March 18, 2009
Below is an article published by: Tibet Custom
The UN Human Rights Council currently in third-week of its 10th session in Geneva where numerous international NGOs raised issues concerning serious human rights violations taking place around the globe.
According to the agenda, this morning [16 March 2009] the Human Rights Council began its general debate on the promotion and protection of all human rights, civil, political, economic, social and cultural rights, including the right to development, addressing a wide range of issues including the importance of the prohibition of torture and the abolition of the death penalty; ways to end discrimination against women and children; and the need to protect cultural rights, among others.
In the afternoon [16 March 2009] during interactive dialogue, among other NGOs, Tenzin Samphel KAYTA on behalf of the Society for Threatened Peoples said “the report of the Special Rapporteur on the right to food stated that: “At a general level, human rights-based approaches to development cooperation recognize people “as key actors in their own development, rather than passive recipients of commodities and services”. All stakeholders should be involved in analysis and the programmes should focus on marginalized, disadvantaged, and excluded groups, and aim at reducing disparity.
He further said “ when a government implement resettlement programmes in the name of environmental protection the people involved have been required to slaughter most of their livestock and move into newly built housing colonies in or near towns, abandoning their traditional way of life while agricultural communities have had their land confiscated, with minimal compensation, or have been evicted to make way for mining, infrastructure projects or urban development.”
In conclusion, he said “the forced evictions of thousands of Tibetan nomads since 2003 is a dangerous strategy because their traditional livelihood system which is based on production of dried cheese, butter, yak meat and procurement of medicinal plants will now slowly be eliminated forever.”
In her statement, Dekyi Dolkar on behalf of Helsinki Foundation for Human Rights said “we are concerned by circumstances when those committed “to promote and protect all human rights” engage in extra-judicial killings, mass detentions, to the extent that the sheer scale of those detentions means that names, locations and other data cannot be ascertained in any meaningful way as evident from interventions by Special Procedure mandate-holders in many cases. Such acts can occur under conditions that resemble de facto martial law, or the denial to independent assessment of the occurrence, nature and extent of violations committed.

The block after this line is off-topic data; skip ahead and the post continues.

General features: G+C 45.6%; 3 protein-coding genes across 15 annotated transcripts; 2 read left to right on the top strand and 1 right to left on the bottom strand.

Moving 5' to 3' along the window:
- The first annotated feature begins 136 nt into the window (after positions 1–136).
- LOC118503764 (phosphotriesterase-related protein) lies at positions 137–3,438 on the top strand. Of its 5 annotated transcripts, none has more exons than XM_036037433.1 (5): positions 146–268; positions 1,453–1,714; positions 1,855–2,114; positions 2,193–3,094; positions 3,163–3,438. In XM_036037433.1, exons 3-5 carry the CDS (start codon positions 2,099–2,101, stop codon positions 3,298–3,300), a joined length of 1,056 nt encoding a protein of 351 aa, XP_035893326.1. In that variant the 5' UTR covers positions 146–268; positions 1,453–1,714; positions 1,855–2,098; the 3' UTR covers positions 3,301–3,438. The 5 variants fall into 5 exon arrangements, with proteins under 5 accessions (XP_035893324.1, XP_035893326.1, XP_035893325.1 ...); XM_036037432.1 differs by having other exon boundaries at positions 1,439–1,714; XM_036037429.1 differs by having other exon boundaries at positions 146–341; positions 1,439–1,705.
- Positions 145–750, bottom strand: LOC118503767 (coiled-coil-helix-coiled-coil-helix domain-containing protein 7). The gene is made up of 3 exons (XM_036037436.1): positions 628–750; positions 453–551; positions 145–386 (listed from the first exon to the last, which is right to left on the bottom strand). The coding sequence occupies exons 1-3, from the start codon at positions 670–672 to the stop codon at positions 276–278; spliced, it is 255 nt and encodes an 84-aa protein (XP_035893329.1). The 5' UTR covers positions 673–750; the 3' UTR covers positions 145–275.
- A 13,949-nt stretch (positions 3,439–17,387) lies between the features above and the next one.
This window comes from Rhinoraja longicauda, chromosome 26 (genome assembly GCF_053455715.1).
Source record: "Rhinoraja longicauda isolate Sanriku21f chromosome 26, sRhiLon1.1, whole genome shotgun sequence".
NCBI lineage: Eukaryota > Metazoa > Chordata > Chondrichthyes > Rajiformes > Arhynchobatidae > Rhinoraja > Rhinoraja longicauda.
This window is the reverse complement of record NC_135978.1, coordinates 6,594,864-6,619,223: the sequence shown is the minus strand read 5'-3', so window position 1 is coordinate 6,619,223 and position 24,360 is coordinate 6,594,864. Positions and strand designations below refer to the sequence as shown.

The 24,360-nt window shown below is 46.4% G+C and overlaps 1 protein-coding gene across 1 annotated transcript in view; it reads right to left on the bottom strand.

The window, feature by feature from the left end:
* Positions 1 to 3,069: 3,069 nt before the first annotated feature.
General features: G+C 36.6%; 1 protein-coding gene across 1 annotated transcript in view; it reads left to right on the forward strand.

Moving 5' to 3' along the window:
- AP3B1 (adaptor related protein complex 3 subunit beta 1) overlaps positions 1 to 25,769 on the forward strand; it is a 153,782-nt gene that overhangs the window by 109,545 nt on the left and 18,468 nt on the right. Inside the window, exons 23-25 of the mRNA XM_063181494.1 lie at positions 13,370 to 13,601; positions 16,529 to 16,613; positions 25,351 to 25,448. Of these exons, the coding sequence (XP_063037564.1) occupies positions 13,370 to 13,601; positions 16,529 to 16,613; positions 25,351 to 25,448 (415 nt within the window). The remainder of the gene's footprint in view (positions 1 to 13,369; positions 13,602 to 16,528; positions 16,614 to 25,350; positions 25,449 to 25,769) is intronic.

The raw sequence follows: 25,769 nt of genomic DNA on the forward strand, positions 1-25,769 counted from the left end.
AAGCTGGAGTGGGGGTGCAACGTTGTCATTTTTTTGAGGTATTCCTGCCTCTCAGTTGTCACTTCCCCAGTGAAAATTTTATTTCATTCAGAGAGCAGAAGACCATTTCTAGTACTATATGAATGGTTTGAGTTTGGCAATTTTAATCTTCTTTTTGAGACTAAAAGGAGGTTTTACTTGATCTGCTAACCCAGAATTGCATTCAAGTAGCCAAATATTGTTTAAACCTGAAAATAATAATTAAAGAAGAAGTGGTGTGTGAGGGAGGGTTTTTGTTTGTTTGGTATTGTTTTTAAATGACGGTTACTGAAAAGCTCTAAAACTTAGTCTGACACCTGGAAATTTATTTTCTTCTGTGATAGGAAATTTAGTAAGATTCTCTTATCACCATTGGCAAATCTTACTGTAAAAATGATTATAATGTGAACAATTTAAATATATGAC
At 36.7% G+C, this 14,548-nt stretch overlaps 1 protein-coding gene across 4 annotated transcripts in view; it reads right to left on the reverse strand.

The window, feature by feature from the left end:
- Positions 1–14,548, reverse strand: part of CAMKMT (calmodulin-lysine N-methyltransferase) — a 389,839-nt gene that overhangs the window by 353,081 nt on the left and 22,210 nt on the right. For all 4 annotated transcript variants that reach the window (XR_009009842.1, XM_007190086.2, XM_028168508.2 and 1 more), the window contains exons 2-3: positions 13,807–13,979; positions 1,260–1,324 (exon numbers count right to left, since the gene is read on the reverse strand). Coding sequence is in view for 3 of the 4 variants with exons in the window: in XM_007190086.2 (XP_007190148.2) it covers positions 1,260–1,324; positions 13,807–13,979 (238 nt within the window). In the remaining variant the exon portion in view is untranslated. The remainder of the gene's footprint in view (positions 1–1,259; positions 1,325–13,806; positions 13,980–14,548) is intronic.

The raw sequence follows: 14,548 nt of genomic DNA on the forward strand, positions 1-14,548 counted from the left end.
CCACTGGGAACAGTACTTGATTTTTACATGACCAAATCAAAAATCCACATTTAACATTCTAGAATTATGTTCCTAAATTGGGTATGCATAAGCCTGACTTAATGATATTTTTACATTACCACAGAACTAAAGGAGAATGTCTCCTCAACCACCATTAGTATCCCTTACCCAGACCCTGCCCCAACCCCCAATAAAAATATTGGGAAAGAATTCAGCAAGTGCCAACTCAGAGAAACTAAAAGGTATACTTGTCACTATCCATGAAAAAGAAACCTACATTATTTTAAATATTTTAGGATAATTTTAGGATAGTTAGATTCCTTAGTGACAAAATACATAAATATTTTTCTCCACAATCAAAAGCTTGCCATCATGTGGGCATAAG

She also said “when foreign journalists, tourists, diplomats and UN officials and experts are not officially welcomed to hide something from an entire region and these policies encourage government officials and security forces to act with impunity and without restraint to merciless repression.”
She said in conclusion that “we remain dismayed by the lack of progress by the Human Rights Council to address many chronic human right realities and situations, including now faced by the six million Tibetan people and the uncertain fate of 1000 individuals reported to have been detained or disappeared since the Tibetan Uprising of March 2008.”
In this ongoing session, Tibetan participants consist of representatives from Tibetan Centre for Human Rights, International Campaign for Tibet (ICT) and Tibetan UN Advocacy. They have been meeting with UN officials, Government delegates and NGOs to brief on current deplorable human rights situation inside Tibet. A press conference was held last week [March 2009] in the UN where international journalists were briefed on present human rights situation in Tibet. The latest reports of ICT and annual report of the TCHRD were also distributed.
The session will go on till 27 March .